Barry Jackson

Marlins negotiating purchase agreement with two groups, still expect sale; Marlins notes

Supporters of Presidential candidate Jeb Bush, watched the Republican debate in Iowa, during a debate watch party at The Globe Cafe in Coral Gables on Thurs., Jan. 28, 2016.
Supporters of Presidential candidate Jeb Bush, watched the Republican debate in Iowa, during a debate watch party at The Globe Cafe in Coral Gables on Thurs., Jan. 28, 2016.

A six-pack of Marlins notes on a Saturday:

• The Marlins are negotiating purchase agreements with groups led by both Jeb Bush and Tagg Romney, fully intending to strike a deal with one of those two groups in the coming weeks, an MLB source briefed on the situation said Saturday.

The Bush/Derek Jeter group is further along in completing a purchase agreement with the Marlins than the Romney group and Bush/Jeter remain a slight favorite, the source said. But the Romney group, which features former major-league pitchers Tom Glavine, Dave Stewart and others, remains in contention.

Both Bush and Romney have assured the Marlins and MLB that they have enough investors, and enough money from those investors, to meet the $1.3 billion asking price.

But neither has completed partnership agreements with those investors – written agreements that are required by MLB and must be approved by MLB - that would assure, beyond question, that those investors have fully committed to invest in those respective ownership groups.

Until that happens, there will be at some least questions about whether each group has the necessary funds, even though they have assured the Marlins that they do. Both groups reportedly continue to seek investors.

One associate of Bush who has been briefed on Bush’s pursuit of the Marlins said “Jeb has verbal commitments from enough people with enough money to do the deal” but not all of those commitments are in writing.

Both groups realistically need to raise between $800 million and $850 million in equity to buy the team, because the rest of the deal can be financed by debt.

A source confirmed that MLB is insisting the winning group has enough capital to operate the team after buying it. Multiple reports have said MLB wants each group to have an additional $200 million to operate the team.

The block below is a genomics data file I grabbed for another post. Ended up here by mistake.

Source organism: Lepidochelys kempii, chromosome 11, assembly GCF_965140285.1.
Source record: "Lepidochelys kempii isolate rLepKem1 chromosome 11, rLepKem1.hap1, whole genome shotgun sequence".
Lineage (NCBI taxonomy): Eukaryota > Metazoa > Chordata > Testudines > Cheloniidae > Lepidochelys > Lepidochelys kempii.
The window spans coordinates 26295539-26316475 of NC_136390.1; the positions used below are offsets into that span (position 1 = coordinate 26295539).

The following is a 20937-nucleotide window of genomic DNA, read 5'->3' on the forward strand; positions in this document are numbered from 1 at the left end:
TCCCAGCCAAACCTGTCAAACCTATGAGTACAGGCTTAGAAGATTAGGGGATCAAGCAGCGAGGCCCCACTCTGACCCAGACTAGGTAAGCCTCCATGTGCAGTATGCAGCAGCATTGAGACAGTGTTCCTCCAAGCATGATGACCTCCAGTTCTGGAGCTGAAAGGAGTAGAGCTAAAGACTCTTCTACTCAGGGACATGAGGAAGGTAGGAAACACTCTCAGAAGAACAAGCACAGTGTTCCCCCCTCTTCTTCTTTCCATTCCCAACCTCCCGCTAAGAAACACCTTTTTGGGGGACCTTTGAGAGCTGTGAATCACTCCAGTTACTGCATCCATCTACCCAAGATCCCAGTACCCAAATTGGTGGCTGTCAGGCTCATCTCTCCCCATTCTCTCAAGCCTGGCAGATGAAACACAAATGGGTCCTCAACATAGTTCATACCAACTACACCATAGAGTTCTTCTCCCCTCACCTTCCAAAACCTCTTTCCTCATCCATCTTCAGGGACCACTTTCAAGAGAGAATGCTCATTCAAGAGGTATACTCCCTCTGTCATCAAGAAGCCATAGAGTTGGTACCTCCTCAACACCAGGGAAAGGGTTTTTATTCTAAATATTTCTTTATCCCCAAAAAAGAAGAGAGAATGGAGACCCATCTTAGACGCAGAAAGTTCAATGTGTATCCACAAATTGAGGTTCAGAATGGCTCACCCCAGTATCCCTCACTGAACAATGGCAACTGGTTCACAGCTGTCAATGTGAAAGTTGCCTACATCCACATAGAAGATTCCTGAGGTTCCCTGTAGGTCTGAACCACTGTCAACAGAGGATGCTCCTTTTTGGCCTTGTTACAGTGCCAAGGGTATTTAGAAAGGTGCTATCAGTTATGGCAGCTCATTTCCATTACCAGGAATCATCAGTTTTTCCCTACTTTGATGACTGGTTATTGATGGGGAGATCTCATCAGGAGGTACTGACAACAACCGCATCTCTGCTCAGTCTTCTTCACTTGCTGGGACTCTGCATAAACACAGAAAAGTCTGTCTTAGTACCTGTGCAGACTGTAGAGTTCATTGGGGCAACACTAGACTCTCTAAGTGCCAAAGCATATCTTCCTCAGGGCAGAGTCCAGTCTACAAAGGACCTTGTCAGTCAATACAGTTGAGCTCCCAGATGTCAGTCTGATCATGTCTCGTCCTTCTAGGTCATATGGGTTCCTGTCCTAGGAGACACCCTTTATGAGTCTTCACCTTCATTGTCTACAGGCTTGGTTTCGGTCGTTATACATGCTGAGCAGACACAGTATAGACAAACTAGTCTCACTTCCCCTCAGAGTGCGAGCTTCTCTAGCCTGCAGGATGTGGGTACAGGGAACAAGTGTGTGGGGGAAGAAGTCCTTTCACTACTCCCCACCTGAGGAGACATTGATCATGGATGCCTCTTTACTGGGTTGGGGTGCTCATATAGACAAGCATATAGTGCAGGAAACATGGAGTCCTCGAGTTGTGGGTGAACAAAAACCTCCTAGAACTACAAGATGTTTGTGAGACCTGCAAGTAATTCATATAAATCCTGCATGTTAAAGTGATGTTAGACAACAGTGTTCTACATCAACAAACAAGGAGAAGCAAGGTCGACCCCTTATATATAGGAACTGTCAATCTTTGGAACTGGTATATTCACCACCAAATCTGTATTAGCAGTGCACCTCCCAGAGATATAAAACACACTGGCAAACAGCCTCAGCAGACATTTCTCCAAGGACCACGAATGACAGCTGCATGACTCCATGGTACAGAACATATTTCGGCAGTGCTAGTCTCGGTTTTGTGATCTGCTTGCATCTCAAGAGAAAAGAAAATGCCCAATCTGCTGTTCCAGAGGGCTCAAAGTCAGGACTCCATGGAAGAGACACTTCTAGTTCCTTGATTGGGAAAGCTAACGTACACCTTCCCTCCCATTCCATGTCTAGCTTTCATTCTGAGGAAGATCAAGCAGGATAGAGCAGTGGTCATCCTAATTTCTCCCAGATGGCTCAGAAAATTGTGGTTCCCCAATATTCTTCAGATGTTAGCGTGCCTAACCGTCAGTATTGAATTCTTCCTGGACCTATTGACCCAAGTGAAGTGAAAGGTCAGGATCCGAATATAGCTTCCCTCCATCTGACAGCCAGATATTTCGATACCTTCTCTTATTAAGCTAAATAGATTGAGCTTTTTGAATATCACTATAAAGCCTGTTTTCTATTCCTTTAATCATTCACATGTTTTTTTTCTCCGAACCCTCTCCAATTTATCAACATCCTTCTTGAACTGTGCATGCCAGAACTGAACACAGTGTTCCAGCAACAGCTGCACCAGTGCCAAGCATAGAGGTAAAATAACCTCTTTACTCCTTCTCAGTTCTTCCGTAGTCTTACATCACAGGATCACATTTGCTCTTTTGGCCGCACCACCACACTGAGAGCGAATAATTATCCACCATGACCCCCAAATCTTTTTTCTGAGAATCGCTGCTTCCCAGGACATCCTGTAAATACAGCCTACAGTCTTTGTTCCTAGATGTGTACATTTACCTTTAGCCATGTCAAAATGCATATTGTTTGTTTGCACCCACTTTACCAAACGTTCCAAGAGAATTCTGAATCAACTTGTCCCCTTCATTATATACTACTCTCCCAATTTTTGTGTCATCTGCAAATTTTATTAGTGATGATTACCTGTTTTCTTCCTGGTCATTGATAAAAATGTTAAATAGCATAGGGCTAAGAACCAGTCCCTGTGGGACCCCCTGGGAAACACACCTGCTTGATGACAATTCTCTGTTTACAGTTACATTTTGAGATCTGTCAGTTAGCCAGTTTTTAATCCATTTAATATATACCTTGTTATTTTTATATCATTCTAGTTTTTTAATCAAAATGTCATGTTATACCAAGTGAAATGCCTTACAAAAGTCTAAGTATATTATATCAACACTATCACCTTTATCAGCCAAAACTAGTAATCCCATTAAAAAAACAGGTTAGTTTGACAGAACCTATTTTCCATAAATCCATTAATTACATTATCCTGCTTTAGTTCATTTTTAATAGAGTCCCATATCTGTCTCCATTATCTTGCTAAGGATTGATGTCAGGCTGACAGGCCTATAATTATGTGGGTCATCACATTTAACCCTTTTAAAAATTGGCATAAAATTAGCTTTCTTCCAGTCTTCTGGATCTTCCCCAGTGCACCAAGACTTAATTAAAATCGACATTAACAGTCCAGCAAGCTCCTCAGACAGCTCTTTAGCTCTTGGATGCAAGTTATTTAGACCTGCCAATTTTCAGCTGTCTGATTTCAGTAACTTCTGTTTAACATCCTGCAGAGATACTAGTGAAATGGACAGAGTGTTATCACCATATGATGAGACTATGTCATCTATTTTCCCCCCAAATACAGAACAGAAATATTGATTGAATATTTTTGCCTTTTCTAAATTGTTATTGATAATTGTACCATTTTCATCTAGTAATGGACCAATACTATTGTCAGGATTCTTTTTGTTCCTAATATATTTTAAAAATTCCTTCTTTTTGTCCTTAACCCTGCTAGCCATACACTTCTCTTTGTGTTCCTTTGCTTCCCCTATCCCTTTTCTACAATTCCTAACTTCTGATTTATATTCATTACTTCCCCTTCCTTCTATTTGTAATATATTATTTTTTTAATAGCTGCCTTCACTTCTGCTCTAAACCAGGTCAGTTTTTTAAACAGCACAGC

The Romney bid was $25 million higher than Bush’s bid, but an MLB source downplayed that because other aspects of the deal could make their offers roughly equal.

Bush and Jeter have less than $100 million of their own personal wealth in their bid, according to an MLB source with direct knowledge.

But the MLB source briefed on the deal said the Marlins, as of Friday, remained optimistic they would get the $1.3 billion they’re seeking and that Bush or Romney would buy the team sometime this year.

Jeffrey Loria remains fully committed to selling the team, contrary to an out-of-town report suggesting he might want to hold onto it.

• We mentioned many months ago that someone previously involved in ownership of another team was trying to buy the Marlins. We were asked not to reveal the name at that time, but that person is Joe Molloy, who was the New York Yankees’ managing general partner during George Steinbrenner’s 1992 suspension.

Molloy has been working for months to put a group together but hasn’t yet submitted a bid.

Palm Beach-based billionaire Charles Dean Metropoulos, whose buyout firm controls Hostess Brands, also has been linked to Marlins interest but is not in the running for the team at this time. Gossip columnist Jose Lambiet, a Miami Herald contributor, writes here how Bush rebuffed Metropoulos’ overtures because Metropoulos wants to be managing partner and Bush wants to keep that power for himself.

• The Dolphins insist that contrary to a Wall Street Journal report, Dolphins owner Stephen Ross never made a $750 million bid, or any bid, for the Marlins. An MLB official in touch with the Marlins also said there was never a bid by Ross. And Ross has told me he has no interest in investing in the Marlins.

• Not only is the major-league team well below .500, but most of the Marlins’ top minor-league position player prospects are either struggling, injured or not close to the big leagues. Third baseman Brian Anderson, rated by as Miami’s No. 3 overall prospect and best position player prospect, is hitting .228 at Double A, though he does have 31 RBI. Outfielder Isael Soto (sixth among all prospects) is missing the season with a broken foot.

Outfielder Thomas Jones, rated seventh, was Miami’s third-round pick last season and hasn’t begun his season. Outfielder Stone Garrett (eighth) is hitting .183 in Class A Jupiter. Outfielder Austin Dean (13th) has missed most of the season with an injury.

The one highly-regarded position player prospect who’s thriving: Third baseman James Nelson, hitting .343 at low-level Class A Greensboro.

• After going 2-3 with a 7.53 ERA in seven appearances for the Marlins before his demotion, Adam Conley hasn’t had much better luck at Triple A New Orleans, where he’s 0-2 with a 5.93 ERA.

Conley has allowed 23 base-runners in 13 2/3 innings and hasn’t lasted more than five innings of any of three starts for New Orleans.

• Justin Bour has nine homers in his last 14 games entering Saturday’s Angels game. Per Elias, Bour is the third player this season to hit nine homers over 14 games; Eric Thames and Aaron Judge both hit 10 over 14 games.

Four other Marlins players have hit nine or more homers in 14 games in a season: Gary Sheffield in 1996, Charles Johnson in 2001, Dan Uggla in 2008, and Giancarlo Stanton in 2015 (10 HR in 14 games).